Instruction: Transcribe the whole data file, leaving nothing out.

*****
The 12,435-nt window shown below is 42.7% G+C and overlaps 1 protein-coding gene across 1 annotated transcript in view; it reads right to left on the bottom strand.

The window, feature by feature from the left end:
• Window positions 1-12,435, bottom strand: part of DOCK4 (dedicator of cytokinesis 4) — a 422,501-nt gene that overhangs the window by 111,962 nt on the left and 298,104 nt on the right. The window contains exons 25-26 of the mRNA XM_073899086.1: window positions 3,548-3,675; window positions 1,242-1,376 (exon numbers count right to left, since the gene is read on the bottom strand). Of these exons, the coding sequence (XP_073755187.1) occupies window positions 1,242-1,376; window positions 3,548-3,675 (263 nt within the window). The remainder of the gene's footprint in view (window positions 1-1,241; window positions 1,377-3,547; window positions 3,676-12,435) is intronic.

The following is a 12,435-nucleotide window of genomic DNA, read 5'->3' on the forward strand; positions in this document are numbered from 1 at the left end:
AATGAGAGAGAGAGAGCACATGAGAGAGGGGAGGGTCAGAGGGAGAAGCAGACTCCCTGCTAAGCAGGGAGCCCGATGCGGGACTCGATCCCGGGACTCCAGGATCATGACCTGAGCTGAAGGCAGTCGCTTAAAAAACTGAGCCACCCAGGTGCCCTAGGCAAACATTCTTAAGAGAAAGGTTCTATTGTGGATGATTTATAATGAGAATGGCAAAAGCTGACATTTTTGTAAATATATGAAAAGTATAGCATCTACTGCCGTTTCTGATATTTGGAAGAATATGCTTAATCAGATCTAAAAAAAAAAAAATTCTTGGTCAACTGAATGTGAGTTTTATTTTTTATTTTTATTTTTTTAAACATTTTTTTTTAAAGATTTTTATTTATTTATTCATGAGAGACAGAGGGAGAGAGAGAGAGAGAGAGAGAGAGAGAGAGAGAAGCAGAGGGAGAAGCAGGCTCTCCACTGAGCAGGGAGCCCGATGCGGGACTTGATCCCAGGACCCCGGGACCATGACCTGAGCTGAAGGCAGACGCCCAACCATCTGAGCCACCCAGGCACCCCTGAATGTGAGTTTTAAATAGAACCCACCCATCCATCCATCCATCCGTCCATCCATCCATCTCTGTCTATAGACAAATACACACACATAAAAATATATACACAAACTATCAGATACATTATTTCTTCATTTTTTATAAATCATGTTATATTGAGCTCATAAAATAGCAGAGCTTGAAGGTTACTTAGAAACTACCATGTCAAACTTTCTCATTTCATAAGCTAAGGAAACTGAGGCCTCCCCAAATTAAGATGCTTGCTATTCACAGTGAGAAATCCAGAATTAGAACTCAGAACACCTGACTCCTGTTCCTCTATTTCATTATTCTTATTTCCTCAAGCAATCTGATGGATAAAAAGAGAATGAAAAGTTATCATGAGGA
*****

The 12,435-nt window shown below is 42.7% G+C and overlaps 1 protein-coding gene across 1 annotated transcript in view; it reads right to left on the bottom strand.

The window, feature by feature from the left end:
• Window positions 1-12,435, bottom strand: part of DOCK4 (dedicator of cytokinesis 4) — a 422,501-nt gene that overhangs the window by 111,962 nt on the left and 298,104 nt on the right. The window contains exons 25-26 of the mRNA XM_073899086.1: window positions 3,548-3,675; window positions 1,242-1,376 (exon numbers count right to left, since the gene is read on the bottom strand). Of these exons, the coding sequence (XP_073755187.1) occupies window positions 1,242-1,376; window positions 3,548-3,675 (263 nt within the window). The remainder of the gene's footprint in view (window positions 1-1,241; window positions 1,377-3,547; window positions 3,676-12,435) is intronic.

The following is a 12,435-nucleotide window of genomic DNA, read 5'->3' on the forward strand; positions in this document are numbered from 1 at the left end:
AATGAGAGAGAGAGAGCACATGAGAGAGGGGAGGGTCAGAGGGAGAAGCAGACTCCCTGCTAAGCAGGGAGCCCGATGCGGGACTCGATCCCGGGACTCCAGGATCATGACCTGAGCTGAAGGCAGTCGCTTAAAAAACTGAGCCACCCAGGTGCCCTAGGCAAACATTCTTAAGAGAAAGGTTCTATTGTGGATGATTTATAATGAGAATGGCAAAAGCTGACATTTTTGTAAATATATGAAAAGTATAGCATCTACTGCCGTTTCTGATATTTGGAAGAATATGCTTAATCAGATCTAAAAAAAAAAAAATTCTTGGTCAACTGAATGTGAGTTTTATTTTTTATTTTTATTTTTTTAAACATTTTTTTTTAAAGATTTTTATTTATTTATTCATGAGAGACAGAGGGAGAGAGAGAGAGAGAGAGAGAGAGAGAGAGAGAAGCAGAGGGAGAAGCAGGCTCTCCACTGAGCAGGGAGCCCGATGCGGGACTTGATCCCAGGACCCCGGGACCATGACCTGAGCTGAAGGCAGACGCCCAACCATCTGAGCCACCCAGGCACCCCTGAATGTGAGTTTTAAATAGAACCCACCCATCCATCCATCCATCCGTCCATCCATCCATCTCTGTCTATAGACAAATACACACACATAAAAATATATACACAAACTATCAGATACATTATTTCTTCATTTTTTATAAATCATGTTATATTGAGCTCATAAAATAGCAGAGCTTGAAGGTTACTTAGAAACTACCATGTCAAACTTTCTCATTTCATAAGCTAAGGAAACTGAGGCCTCCCCAAATTAAGATGCTTGCTATTCACAGTGAGAAATCCAGAATTAGAACTCAGAACACCTGACTCCTGTTCCTCTATTTCATTATTCTTATTTCCTCAAGCAATCTGATGGATAAAAAGAGAATGAAAAGTTATCATGAGGA